In the Tu B’Shevat seder, I made the choice to have all prayers address Goddess (i.e. the feminine face of the Divine). This was done as a conscious and carefully considered choice. While Kohenet focuses on the Divine Feminine, I personally believe that “God” is male, female, both and neither — all at once. There are many different facets and faces that are presented to us based on our needs, experiences, and world-view. My stance used to be that if the Divine is inherently genderless, then it doesn’t matter what gender we pray in. I now know that it does matter. My experience has also taught me that while many people give voice to this, they do not act it out in practice.
The easiest example is the one I use in the Tu B’Shevat Seder.
עץ חיים הי למחזקים בה
Eytz chayim hi l’ma-chazikim bah
She is a tree of life for those who hold her fast
This is generally translated as “it is a tree of life…”. People will say, “well Hebrew is gendered but English isn’t,” to explain the use of “it.” But, the same people will use the same “gendering” of the language to explain why God is a male. In effect, all the references to a feminine God(dess) have been removed from the translations but the masculine remains. An complete imbalance has been created. Making the choice to pray in the feminine helps to correct this imbalance. Check out this re-interpretation of the 23rd Psalm, and the following conversation, on a progressive Christian site and you’ll see a beautiful illustration of this at work.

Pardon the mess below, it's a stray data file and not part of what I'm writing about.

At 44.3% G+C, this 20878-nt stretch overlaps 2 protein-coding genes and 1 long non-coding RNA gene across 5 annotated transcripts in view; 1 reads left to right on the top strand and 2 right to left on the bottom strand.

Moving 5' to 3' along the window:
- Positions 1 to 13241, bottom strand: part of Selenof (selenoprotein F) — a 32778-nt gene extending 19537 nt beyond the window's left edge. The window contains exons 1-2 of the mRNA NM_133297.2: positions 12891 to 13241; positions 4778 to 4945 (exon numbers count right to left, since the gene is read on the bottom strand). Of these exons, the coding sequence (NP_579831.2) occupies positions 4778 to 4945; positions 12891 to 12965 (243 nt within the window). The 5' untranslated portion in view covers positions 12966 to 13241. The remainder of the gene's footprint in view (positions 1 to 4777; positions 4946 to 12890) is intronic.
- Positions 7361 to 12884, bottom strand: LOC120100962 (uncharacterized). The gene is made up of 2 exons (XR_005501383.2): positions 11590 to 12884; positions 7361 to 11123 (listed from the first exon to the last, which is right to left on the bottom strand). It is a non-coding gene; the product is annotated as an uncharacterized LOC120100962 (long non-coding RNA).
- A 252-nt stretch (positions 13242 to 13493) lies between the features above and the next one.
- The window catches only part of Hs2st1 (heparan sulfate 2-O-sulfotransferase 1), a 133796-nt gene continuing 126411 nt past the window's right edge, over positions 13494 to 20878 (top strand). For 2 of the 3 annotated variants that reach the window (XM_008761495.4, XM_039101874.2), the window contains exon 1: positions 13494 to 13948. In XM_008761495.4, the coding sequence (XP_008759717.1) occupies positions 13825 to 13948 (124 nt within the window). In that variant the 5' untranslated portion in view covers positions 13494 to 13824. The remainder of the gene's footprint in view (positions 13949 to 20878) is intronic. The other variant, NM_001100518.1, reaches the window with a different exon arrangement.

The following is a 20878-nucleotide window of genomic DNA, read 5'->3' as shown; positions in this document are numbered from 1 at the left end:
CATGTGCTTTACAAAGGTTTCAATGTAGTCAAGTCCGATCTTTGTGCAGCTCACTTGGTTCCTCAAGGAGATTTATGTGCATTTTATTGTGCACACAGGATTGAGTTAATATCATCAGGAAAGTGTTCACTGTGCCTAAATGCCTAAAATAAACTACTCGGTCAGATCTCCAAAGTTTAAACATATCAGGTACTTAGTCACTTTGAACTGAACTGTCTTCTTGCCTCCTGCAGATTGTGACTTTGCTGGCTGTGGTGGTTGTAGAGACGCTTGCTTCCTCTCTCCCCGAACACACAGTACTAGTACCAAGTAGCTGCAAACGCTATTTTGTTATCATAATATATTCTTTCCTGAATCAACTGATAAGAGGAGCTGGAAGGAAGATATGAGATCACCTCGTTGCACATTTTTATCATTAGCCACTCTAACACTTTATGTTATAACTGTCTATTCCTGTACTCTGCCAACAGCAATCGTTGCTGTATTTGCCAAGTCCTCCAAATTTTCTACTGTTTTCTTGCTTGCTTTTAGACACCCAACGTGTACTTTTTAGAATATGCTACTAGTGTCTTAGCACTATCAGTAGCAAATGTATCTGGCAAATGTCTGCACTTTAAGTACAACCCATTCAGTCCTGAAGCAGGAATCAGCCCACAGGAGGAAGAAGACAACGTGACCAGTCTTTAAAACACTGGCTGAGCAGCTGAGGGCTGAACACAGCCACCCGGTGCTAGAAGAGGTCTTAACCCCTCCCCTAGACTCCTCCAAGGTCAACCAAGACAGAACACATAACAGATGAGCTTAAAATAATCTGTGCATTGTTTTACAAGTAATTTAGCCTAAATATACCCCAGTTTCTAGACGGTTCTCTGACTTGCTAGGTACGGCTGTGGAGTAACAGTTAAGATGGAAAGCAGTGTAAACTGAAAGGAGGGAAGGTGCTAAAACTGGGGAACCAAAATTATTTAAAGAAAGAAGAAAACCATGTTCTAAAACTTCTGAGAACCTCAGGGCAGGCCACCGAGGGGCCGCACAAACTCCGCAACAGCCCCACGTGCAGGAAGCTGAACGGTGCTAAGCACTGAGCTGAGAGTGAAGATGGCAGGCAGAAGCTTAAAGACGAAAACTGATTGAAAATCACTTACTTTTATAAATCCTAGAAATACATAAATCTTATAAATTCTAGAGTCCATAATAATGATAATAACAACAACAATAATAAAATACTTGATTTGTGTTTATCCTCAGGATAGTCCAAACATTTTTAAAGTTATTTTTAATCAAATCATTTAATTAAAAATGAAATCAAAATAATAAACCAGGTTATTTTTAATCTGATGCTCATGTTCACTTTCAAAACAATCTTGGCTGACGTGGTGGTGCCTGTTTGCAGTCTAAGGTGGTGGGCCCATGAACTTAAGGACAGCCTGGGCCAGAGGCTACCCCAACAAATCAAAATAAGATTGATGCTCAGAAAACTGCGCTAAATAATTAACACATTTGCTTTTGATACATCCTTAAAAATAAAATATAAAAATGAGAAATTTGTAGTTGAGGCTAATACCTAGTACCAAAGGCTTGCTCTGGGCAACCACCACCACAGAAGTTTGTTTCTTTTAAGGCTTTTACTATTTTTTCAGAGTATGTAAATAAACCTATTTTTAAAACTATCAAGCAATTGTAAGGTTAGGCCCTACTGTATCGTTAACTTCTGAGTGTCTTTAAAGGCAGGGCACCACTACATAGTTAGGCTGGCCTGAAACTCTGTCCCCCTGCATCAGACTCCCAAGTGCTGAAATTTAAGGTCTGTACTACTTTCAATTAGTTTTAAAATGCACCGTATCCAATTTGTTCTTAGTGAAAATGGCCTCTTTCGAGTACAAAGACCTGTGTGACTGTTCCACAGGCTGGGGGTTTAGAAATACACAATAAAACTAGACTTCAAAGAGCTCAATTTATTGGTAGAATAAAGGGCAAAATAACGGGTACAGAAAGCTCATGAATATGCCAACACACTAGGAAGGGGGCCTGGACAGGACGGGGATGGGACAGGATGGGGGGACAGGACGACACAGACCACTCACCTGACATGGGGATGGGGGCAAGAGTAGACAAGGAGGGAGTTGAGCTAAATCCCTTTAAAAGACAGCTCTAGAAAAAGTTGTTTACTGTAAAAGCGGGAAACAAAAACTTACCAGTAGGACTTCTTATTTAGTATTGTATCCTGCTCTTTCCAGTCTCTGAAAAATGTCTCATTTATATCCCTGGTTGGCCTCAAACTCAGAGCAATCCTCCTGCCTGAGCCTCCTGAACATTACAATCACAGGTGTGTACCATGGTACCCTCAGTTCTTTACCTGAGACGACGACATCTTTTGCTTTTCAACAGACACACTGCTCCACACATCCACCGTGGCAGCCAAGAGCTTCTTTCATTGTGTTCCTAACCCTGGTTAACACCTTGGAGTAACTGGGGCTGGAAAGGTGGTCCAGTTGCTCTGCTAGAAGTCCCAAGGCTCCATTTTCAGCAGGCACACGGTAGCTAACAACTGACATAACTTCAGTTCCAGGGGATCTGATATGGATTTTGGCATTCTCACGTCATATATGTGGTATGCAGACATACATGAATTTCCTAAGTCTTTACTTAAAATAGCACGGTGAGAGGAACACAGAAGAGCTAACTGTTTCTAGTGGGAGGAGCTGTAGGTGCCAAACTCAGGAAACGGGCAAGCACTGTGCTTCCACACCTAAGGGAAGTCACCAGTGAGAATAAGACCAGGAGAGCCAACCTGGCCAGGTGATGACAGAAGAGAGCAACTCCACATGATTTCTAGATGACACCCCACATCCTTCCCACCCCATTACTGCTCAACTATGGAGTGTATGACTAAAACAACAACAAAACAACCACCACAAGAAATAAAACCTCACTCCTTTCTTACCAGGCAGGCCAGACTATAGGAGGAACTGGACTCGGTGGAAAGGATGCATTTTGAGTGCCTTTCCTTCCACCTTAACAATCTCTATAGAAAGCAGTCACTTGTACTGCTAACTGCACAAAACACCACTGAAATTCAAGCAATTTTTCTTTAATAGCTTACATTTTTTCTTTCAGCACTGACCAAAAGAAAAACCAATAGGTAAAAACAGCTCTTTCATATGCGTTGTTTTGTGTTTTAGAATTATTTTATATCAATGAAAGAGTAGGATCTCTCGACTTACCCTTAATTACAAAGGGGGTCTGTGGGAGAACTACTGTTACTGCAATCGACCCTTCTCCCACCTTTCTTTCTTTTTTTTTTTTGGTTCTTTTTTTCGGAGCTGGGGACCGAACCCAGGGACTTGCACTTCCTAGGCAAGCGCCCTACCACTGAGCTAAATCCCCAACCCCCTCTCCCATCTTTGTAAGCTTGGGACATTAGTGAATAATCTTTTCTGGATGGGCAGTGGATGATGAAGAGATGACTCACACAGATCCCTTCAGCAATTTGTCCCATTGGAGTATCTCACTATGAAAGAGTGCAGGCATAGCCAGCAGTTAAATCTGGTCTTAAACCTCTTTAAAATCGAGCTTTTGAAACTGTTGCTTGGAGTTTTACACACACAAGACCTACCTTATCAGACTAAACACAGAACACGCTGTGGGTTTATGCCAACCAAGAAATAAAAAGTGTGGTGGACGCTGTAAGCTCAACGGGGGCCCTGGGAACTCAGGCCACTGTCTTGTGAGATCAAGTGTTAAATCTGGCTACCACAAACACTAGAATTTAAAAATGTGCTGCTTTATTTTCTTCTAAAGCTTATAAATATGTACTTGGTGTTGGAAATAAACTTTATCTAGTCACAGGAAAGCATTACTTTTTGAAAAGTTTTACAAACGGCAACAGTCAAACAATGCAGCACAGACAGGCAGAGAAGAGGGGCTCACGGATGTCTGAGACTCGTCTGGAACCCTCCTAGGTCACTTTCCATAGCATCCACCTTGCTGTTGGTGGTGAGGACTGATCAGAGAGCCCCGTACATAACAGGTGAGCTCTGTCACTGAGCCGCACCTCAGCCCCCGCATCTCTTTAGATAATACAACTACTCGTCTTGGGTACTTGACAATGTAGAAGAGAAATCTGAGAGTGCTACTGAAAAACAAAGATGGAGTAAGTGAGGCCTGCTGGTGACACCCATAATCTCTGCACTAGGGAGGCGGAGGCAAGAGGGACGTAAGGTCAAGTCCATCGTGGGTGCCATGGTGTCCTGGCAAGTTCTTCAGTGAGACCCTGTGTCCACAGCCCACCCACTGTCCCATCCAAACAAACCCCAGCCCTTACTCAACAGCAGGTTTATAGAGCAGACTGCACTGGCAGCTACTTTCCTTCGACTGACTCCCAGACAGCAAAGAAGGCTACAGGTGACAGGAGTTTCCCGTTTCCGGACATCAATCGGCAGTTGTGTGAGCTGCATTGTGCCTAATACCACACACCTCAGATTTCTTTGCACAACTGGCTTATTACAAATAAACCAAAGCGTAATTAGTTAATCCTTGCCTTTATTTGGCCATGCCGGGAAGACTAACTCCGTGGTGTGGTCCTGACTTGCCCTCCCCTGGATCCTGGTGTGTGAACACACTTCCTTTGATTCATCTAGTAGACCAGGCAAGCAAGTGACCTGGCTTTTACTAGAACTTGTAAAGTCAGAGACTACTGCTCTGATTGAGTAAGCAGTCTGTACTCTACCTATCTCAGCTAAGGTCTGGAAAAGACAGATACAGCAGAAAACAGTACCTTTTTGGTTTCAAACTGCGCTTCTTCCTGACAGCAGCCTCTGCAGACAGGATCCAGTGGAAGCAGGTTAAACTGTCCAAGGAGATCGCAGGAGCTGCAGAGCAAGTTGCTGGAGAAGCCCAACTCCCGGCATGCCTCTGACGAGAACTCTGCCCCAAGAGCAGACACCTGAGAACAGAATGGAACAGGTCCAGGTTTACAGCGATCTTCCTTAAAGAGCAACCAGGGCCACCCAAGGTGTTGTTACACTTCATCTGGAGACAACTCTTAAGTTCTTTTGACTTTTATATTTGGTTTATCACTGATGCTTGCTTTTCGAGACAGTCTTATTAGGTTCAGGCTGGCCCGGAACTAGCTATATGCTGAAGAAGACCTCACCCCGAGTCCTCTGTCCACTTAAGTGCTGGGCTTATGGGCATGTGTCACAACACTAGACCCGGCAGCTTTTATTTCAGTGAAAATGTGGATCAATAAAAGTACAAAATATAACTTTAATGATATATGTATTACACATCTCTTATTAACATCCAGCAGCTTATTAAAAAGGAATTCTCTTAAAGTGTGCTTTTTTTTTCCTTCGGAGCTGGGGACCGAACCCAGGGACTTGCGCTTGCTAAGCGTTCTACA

If God(dess) is (d) all of the above…then we should pray to the most appropriate facet for the occasion.
This essay is part of my project for my Tzovah (first-level) initiation with the Hebrew Priestess Institute. The project I have been working on for the past year and 1/2 is to develop seasonal seders. The physical deliverable I will present to the directors of the program and my sisters in January will be the first seder, in what I hope will be an on-going and life-long project: Seders for all Seasons.
I’ve been thinking a lot about what a good, simple Tu B’Shvat ritual would be. Where I live February is still winter, and where many of my friends live it’s really winter. Maybe in Israel and places south, it’s time for the earth to start warming up — but in the Northern USA and Canada — it’s winter.
So how do we recognize and appreciate this earth-based ritual in an authentic way? Well, I was reading a great ritual idea by one of my favorite teachers, Rabbi Jill Hammer, on my way to work this morning and I was inspired. She says in her newsletter that reading the psalms known as the “songs of ascent” is a traditional thing to do for Tu B’Shvat, and has a lovely way of associating them with trees.
Now, me — I’d want a tree to look at or smell or something, but it’s cold outside.
Here’s my variation of this concept. Get a forced bulb kit, so you can actually have something growing to enjoy. There are many options, here are pretty ones I found on Amazon.com.
I like the idea of using a crocus because for so many of us it in the North, it is the first sign of spring, although crocus forcing kits can be hard to find. It will be easier to find hyacinth, paper whites, and amaryllis. Order it in time to have it by Rosh Chodesh Shevat, which is a new moon.